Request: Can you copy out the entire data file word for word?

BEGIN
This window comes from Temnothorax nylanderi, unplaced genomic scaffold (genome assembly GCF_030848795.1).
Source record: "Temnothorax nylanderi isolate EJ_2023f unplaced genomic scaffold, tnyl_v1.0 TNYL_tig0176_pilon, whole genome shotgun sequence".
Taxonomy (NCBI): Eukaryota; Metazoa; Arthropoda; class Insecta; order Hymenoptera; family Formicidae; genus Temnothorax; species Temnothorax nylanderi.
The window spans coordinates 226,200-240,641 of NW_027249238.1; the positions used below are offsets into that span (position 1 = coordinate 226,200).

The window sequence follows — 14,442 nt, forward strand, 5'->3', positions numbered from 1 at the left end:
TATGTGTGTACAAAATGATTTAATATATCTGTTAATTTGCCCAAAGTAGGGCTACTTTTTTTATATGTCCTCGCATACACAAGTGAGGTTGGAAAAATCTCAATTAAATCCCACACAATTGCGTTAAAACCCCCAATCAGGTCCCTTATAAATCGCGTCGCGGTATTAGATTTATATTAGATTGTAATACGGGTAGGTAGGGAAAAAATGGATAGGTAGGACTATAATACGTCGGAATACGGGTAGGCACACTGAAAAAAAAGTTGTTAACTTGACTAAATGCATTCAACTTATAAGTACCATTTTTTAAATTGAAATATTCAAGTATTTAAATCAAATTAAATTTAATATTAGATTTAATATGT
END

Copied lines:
This window comes from Temnothorax nylanderi, unplaced genomic scaffold (genome assembly GCF_030848795.1).
Source record: "Temnothorax nylanderi isolate EJ_2023f unplaced genomic scaffold, tnyl_v1.0 TNYL_tig0176_pilon, whole genome shotgun sequence".
Taxonomy (NCBI): Eukaryota; Metazoa; Arthropoda; class Insecta; order Hymenoptera; family Formicidae; genus Temnothorax; species Temnothorax nylanderi.
The window spans coordinates 226,200-240,641 of NW_027249238.1; the positions used below are offsets into that span (position 1 = coordinate 226,200).

The window sequence follows — 14,442 nt, forward strand, 5'->3', positions numbered from 1 at the left end:
TATGTGTGTACAAAATGATTTAATATATCTGTTAATTTGCCCAAAGTAGGGCTACTTTTTTTATATGTCCTCGCATACACAAGTGAGGTTGGAAAAATCTCAATTAAATCCCACACAATTGCGTTAAAACCCCCAATCAGGTCCCTTATAAATCGCGTCGCGGTATTAGATTTATATTAGATTGTAATACGGGTAGGTAGGGAAAAAATGGATAGGTAGGACTATAATACGTCGGAATACGGGTAGGCACACTGAAAAAAAAGTTGTTAACTTGACTAAATGCATTCAACTTATAAGTACCATTTTTTAAATTGAAATATTCAAGTATTTAAATCAAATTAAATTTAATATTAGATTTAATATGT